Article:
Updated: January 17, 2021 9:42:04 am
Written by Parveen Talha
The Forts of Rajasthan surprises the reader with the canvas of its detail and generous spread of striking pictures in an easy-to-carry hardcover format. What drew this reviewer was the rhythm of the text and its harmony with the camera. The author-couple, Rita and Vijai Sharma, have made the pen and photographs work as one for capturing the forts in their landscape of history and architecture.
The book goes beyond expectations. While recognising Chittorgarh as “an amphitheatre of history”, it also includes garhis on Jaisalmer’s bulge on the Tanot-Longewala international desert frontier. Among the forts is Siwana on the road to Barmer, Jalore with its long history of combating sieges and Nagaur with its restored interiors. Mewar, Marwar, Hadoti and the Dhundhar regions are well covered, including Gagron, a formidable fort, built between two rivers in Jhalawar, which, over the centuries, hosted Alauddin Khilji, Rana Kumbha, Rana Sanga, Humayun and Akbar.
The need to connect the dots of history has led to highlighting some sequences in the book. For instance, Bayana fort was the staging point for the decisive Battle of Khanwa between Sanga and Babur that led to the consolidation of the Mughals in north India. The book’s postscript explains what had prevented the epochal battle of Khanwa from going the Rajput way and becoming a turning point. After Khanwa, as Sanga was on his way to Chanderi to strengthen the forces against Babur, he was poisoned. The postscript notes that Sanga’s last days ought to be of interest in view of Khanwa’s 500th anniversary in 2027.
The book captures the scale of fortifications in Rajasthan, a region on the crossroads of invasions. Much earlier than the Rajputs, the Bhils and other indigenous communities made enclosures of mud and early bricks for safety from marauders and wild animals. As time passed, they built sturdier defences. The Meenas also had a strong presence in the region. Central to the book are the Rajputs who traced themselves to the sun, moon and fire gods. Their presence is from the end of Harshavardhana’s reign in the seventh century AD. The Jat kingdoms came later, a highlight of their history being the humiliation of General Gerard Lake, a veteran of several campaigns overseas, at Bharatpur (1805).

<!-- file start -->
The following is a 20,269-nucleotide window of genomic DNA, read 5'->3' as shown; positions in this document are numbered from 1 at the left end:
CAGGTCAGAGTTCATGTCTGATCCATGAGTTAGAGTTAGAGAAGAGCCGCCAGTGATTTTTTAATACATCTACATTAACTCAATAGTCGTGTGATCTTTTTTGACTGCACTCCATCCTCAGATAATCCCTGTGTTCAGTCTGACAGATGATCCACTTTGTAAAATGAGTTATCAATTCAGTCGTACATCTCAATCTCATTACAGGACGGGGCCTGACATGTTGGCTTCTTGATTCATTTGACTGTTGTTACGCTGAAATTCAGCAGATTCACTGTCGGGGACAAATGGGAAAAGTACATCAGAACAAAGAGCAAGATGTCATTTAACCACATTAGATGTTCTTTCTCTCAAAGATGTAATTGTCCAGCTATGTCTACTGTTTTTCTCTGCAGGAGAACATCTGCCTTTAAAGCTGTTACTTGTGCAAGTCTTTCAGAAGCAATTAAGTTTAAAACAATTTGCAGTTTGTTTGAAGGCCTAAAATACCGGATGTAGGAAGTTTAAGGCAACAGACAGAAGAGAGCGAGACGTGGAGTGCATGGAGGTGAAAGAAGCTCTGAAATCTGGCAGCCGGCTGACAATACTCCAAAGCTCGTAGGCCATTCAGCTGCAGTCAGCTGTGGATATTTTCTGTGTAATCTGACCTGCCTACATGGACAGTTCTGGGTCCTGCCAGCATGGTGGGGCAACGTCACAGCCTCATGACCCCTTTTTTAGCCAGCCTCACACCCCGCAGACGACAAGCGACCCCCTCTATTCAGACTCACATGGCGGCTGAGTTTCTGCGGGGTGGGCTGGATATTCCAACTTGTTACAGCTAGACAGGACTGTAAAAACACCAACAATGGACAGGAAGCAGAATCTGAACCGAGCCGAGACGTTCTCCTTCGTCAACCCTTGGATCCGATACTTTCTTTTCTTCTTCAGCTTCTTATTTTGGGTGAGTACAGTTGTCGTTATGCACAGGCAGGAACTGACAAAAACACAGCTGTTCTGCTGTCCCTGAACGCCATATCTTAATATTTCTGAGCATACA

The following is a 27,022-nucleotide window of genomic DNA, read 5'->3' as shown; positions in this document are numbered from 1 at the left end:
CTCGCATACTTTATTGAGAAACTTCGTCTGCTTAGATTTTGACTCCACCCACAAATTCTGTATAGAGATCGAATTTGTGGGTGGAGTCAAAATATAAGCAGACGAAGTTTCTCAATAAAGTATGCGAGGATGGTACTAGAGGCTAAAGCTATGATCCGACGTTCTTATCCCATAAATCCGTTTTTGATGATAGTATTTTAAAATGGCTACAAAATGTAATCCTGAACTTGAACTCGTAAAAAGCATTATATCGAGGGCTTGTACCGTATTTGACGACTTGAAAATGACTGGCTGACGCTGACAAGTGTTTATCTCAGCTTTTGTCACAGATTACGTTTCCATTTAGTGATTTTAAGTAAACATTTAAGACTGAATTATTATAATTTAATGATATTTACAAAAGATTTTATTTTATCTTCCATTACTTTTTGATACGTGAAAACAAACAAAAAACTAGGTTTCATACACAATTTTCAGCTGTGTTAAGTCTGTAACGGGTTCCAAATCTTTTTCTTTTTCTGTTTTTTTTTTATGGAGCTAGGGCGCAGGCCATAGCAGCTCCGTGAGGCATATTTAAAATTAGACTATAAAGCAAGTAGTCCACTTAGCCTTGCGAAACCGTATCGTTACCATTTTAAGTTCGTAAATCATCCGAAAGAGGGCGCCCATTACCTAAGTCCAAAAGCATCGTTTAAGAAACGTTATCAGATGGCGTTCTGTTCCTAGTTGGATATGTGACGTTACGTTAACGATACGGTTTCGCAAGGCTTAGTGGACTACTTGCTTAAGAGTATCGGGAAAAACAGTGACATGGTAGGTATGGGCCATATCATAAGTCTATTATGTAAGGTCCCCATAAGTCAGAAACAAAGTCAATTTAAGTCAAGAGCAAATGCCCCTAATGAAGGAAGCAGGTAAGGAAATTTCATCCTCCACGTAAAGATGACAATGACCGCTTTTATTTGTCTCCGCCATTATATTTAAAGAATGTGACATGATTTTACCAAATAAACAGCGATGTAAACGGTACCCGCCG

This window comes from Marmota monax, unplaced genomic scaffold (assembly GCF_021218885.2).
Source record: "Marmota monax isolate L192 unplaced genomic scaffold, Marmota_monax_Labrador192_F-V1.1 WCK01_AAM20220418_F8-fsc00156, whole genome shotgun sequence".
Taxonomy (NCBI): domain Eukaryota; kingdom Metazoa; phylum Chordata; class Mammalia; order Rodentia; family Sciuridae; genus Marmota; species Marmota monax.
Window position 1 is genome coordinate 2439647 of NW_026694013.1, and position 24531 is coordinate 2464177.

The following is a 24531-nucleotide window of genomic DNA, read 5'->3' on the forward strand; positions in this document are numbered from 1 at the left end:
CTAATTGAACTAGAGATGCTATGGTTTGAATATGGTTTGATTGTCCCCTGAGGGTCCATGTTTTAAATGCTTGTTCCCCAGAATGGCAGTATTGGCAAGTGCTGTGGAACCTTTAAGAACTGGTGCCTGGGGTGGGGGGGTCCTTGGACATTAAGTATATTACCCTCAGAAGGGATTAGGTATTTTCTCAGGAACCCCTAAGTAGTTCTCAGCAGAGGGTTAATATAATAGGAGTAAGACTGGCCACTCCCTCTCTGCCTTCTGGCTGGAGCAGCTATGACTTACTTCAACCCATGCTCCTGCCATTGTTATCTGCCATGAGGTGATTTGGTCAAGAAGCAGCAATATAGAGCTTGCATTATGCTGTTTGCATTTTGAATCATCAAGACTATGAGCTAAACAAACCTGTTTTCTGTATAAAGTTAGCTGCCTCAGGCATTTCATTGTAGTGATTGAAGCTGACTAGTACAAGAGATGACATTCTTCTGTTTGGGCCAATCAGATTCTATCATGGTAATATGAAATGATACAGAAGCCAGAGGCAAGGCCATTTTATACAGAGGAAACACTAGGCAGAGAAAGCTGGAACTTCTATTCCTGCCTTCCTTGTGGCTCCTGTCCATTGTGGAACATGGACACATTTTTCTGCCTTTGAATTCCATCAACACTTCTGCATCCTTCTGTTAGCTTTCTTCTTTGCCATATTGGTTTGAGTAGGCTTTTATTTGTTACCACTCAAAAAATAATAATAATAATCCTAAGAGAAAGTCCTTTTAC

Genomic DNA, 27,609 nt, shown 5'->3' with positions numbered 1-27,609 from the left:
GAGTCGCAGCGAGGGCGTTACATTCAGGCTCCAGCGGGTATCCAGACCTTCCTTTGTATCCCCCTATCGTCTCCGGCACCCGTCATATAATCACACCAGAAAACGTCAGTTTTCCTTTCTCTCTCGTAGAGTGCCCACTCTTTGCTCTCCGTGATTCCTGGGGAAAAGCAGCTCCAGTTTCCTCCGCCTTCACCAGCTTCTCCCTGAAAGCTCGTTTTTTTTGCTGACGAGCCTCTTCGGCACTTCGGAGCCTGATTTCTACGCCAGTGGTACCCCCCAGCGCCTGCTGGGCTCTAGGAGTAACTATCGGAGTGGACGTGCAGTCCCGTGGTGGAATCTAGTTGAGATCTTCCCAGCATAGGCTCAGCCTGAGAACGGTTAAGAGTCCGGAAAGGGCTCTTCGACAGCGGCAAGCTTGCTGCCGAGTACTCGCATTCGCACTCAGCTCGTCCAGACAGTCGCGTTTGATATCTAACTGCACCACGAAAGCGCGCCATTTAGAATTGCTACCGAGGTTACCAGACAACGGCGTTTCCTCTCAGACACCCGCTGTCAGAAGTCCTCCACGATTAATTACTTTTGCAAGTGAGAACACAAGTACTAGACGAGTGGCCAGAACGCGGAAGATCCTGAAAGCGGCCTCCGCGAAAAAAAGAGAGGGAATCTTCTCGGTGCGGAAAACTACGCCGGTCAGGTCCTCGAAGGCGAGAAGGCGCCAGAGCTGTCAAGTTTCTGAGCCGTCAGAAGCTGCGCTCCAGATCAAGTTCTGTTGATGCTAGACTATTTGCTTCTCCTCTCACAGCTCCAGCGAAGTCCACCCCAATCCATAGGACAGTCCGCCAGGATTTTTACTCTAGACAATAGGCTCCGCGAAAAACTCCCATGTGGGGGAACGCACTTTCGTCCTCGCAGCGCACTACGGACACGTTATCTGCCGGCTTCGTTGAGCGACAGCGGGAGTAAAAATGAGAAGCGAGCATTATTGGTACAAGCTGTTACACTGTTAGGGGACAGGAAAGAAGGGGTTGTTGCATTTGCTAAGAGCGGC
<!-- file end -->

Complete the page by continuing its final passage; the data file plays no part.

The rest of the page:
The sweep of the book’s pictures includes the Haldighati pass, a lamp marking Akbar’s camp during his siege of Chittorgarh, a dargah (shrine) in hill-top Ajmer fort and an irrigation stepwell in Kumbhalgarh. The topography is captured well. Watch towers and forts were built according to the terrain. Ajmer, Alwar, Amber and Bundi had hill forts. Jaisalmer is a desert fort on the caravan route to Multan and Afghanistan. Bayana fort, originally of the Jadaun Rajputs, stands on a granite hill, its ruins dominated by an incomplete minar going back to the Lodis (1451-1526). Mehrangarh in Jodhpur was built on a gigantic rock. The spread of Mewar’s Chittorgarh and Kumbhalgarh forts on running hills is a reminder of school history with the battle sagas of Kumbha, Sanga and Pratap, and figures like Rani Padmini, Panna dai and Patta.
The book refers to the mazaar (tomb) at Haldighati of Hakim Khan Suri, the artillery chief of Rana Pratap. Mewar had steadfastly resisted the Khiljis but they bonded with the Afghans and Mewatis to combat the fury of the early Mughals. Amber stood for Rajput-Mughal understanding while Mewar’s Chittorgarh was for resistance. Akbar married a princess of Amber, who became the mother of Jehangir. Shah Jahan was the son of a Rajput princess from Jodhpur. The book, in this light, looks at aspects that enabled the sustenance of ruling dynasties. There’s also the story of Marwar’s Maldeo in Jodhpur who emerged as the Rajput voice after Sanga.
The story of the forts in the book is not about harems and shikaar. It uses the bastions and ramparts to recount tales of valour and stubborn bravery. There is another side, too — about jharokhas and chhajjas, wall paintings, the craft of glass decorations, the workmanship of decorative motifs, lattice work and floral carvings. There were corridors and courtyards to be negotiated for reaching the living areas of the women, children and their retainers who lived in the palaces in a fascinating balance of life within the forts.
The preface and postscript in the book, along with the introduction, provide a useful synopsis. The chapters comprehensively cover Rajasthan’s charismatic forts with their turrets and terraces, ramparts and bastions, silhouettes and never-to-submit imprint. The book is a valuable contribution towards addressing the evolving demand for knowledge about how the past influences the present. It is a must-read book for anyone interested in Rajasthan and India’s heritage.
Parveen Talha is a writer and a former member of the Union Public Service Commission
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